I know he said he'd cast himself, but I couldn't resist...What a line-up!


Who is your favorite recurring character in crime fiction?

Could it be anyone other than Sherlock Holmes?  I have a lot of characters I like, but he's really the one to whom we all return.  Just look at how many Holmes movies have been made in the last few years.


If you could have in your possession one signed first edition of any book in the world, which book would that be? Why that particular book?

This is so tough to answer.  Who'd pass up a signed first edition of Hamlet

I shall exercise restraint however and go for a signed edition of the complete works of Sappho.  Sappho was considered the greatest poet of the ancient world by everybody who knew her work.  The Greeks called her The Tenth Muse because she was just that good, yet all her work is lost.  It'd be nice to recover all that great stuff.


How did you celebrate when you first heard you were to be published? What did you do the first time you saw one of your books on a shelf in a bookstore?

Remember that Quay Restaurant I mentioned before?  That's where we went.

The very first time I saw my own books in-store was at the very excellent M Is For Mystery in San Mateo.  I walked in the door to do my very first ever author event, and there, in a beautiful row right across the front desk, was The Pericles Commission.  I was astounded.


Name one thing on your Bucket List.

I don't believe in bucket lists, or rather, the ideal Bucket List has zero length.  Because if there's something you really want to do, then why are you waiting?  Just do it. 

The only things on my list therefore are rather tricky to achieve.  I always wanted to visit a planet about another star.  But I'm not sure I'll manage that.


You've just received a $100 gift card to the bookstore of your choice. Which bookstore are you making a bee-line for?

Too many to choose from.  In Sydney, I'll head straight to Abbey's Bookshop in the city.  I used to hang out there as a teenager and now they stock my own books.  Honourable mentions go to my good friends at the Seattle Mystery Bookshop and Aunt Agatha's in Ann Arbor. Both places I love to visit.




Available Now!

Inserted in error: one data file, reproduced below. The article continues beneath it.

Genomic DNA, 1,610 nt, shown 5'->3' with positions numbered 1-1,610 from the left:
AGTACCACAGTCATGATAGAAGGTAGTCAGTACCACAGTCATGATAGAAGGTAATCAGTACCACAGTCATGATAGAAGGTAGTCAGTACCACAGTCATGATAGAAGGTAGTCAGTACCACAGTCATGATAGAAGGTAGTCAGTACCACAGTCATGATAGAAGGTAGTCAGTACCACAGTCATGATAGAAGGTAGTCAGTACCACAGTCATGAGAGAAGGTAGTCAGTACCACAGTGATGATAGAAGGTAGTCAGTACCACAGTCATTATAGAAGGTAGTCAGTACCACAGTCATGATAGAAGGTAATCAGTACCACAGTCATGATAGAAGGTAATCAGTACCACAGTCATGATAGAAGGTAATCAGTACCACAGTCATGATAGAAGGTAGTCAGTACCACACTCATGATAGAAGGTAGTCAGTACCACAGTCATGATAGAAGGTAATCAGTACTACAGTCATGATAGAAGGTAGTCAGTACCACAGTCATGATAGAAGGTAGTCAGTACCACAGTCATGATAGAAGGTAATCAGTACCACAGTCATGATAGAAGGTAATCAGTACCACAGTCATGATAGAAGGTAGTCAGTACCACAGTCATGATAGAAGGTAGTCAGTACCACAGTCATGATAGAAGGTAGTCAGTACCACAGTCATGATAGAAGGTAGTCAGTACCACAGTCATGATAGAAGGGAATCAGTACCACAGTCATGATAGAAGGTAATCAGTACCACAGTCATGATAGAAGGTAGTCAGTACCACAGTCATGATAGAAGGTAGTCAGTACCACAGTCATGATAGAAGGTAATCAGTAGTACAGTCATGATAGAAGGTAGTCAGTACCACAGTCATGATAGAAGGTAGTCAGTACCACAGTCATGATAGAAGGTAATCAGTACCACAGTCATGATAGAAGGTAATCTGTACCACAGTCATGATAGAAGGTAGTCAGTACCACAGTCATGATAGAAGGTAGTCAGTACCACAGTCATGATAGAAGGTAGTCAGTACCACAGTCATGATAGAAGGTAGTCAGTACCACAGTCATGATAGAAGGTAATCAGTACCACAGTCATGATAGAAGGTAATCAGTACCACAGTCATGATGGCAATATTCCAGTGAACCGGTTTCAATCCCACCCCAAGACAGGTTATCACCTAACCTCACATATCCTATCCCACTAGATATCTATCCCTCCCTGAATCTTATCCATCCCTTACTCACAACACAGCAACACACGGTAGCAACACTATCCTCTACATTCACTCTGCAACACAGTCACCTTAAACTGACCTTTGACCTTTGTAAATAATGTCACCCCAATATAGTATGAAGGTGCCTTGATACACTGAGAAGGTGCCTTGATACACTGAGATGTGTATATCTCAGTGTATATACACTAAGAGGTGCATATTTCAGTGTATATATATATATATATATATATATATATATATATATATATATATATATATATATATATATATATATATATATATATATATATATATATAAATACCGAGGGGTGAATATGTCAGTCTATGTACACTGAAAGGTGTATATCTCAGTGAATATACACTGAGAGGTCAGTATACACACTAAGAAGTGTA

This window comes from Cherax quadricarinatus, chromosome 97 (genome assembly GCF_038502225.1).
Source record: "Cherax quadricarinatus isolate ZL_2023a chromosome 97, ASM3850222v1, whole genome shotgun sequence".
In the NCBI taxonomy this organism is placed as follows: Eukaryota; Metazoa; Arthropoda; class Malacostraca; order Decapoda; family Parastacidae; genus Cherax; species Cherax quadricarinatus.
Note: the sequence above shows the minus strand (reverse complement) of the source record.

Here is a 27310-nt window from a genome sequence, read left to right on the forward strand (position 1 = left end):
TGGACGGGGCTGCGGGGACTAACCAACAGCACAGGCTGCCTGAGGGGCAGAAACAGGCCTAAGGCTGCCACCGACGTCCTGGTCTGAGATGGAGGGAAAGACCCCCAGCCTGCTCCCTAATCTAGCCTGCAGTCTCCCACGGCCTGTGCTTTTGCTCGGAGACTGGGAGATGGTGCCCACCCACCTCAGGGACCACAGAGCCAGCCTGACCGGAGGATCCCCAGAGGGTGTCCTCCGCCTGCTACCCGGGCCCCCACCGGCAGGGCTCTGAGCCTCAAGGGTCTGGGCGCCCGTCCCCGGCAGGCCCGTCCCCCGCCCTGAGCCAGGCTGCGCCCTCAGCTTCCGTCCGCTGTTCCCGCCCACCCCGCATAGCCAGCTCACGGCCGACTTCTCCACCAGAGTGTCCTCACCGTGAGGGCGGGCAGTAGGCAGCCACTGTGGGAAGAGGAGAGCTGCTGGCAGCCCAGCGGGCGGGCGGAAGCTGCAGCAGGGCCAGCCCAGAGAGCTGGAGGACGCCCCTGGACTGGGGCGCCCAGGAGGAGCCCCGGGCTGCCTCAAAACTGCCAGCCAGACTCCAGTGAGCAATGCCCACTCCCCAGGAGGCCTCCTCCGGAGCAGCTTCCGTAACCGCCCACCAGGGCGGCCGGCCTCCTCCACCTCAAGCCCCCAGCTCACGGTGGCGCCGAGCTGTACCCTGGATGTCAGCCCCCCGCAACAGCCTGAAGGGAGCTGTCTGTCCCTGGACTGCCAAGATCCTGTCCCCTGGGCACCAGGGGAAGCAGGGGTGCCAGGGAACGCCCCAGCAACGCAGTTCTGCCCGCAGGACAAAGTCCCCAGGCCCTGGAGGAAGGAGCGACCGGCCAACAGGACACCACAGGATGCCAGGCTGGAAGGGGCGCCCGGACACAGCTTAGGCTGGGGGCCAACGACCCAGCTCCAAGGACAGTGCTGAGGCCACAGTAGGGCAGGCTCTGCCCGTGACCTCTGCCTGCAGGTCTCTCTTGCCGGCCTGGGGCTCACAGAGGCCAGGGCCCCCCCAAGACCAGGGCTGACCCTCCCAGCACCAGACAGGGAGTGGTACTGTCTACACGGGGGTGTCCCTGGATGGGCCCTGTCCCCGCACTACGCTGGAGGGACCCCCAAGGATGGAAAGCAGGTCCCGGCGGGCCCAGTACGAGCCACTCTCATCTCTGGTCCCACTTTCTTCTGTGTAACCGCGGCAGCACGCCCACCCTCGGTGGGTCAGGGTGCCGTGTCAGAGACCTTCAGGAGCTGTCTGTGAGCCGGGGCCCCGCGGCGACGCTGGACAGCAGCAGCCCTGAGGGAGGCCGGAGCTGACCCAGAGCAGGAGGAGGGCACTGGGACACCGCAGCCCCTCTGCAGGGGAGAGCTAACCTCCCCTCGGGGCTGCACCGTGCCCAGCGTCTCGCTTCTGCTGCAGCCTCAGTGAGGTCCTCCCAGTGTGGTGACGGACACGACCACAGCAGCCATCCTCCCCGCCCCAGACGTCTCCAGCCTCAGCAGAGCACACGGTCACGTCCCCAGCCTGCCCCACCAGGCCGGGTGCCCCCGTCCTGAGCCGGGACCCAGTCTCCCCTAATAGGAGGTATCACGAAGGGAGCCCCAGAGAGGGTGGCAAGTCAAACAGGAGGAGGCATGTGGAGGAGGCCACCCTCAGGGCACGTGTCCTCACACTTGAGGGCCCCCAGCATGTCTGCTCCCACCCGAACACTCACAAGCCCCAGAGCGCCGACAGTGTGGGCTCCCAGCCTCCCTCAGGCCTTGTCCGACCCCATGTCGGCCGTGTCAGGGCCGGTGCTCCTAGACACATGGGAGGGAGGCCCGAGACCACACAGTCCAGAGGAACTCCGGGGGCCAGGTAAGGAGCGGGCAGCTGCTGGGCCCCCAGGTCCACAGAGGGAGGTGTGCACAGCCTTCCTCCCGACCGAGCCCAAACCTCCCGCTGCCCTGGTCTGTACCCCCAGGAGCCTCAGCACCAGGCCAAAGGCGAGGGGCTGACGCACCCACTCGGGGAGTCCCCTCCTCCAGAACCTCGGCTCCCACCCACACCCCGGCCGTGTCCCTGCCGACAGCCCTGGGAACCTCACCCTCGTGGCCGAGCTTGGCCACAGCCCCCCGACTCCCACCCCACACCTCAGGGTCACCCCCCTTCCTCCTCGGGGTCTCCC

Thank you so much for spending this time with us, Gary. It was a pleasure to get to know you a  little better.

May your book sales do nothing but increase!

9 comments:

  1. Thanks so much Cathy!

    Anne Bingham on my web site reports that Horace can be acquired for 99c as an ebook!

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    1. Thanks for the heads up-- I'm off to download Horace!

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  2. Sounds like a nice person and the books sound fascinating. Now if only my TBR lists and piles would shrink!

    Sydney sounds great but I think I'll have to stick to crime fiction set there as I probably won't be visiting in person.

    Now I'm thinking maybe a bookstore world tour would be a good thing!

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    1. That bookstore world tour sounds like a wonderful idea to me, Kathy!

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    2. Does anyone get seasick? I'd love to hire a big yacht and cruise for part of the journey; otherwise, I'll get thrown off a plane somewhere along the line!

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  3. You're most welcome Pepper, but the real thanks must go to Cathy.

    A lot of people sail yachts to Australia, so feel free to pop in.

    I know what Cathy means about the flight. I've flown to the US about seventeen times now, I think. My next trip to the US will be for Malice Domestic. If anyone's going to be there, do please hunt me down and say hi.

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    1. I'm hoping you'll be able to make a trip to the Phoenix area while you're here. :-)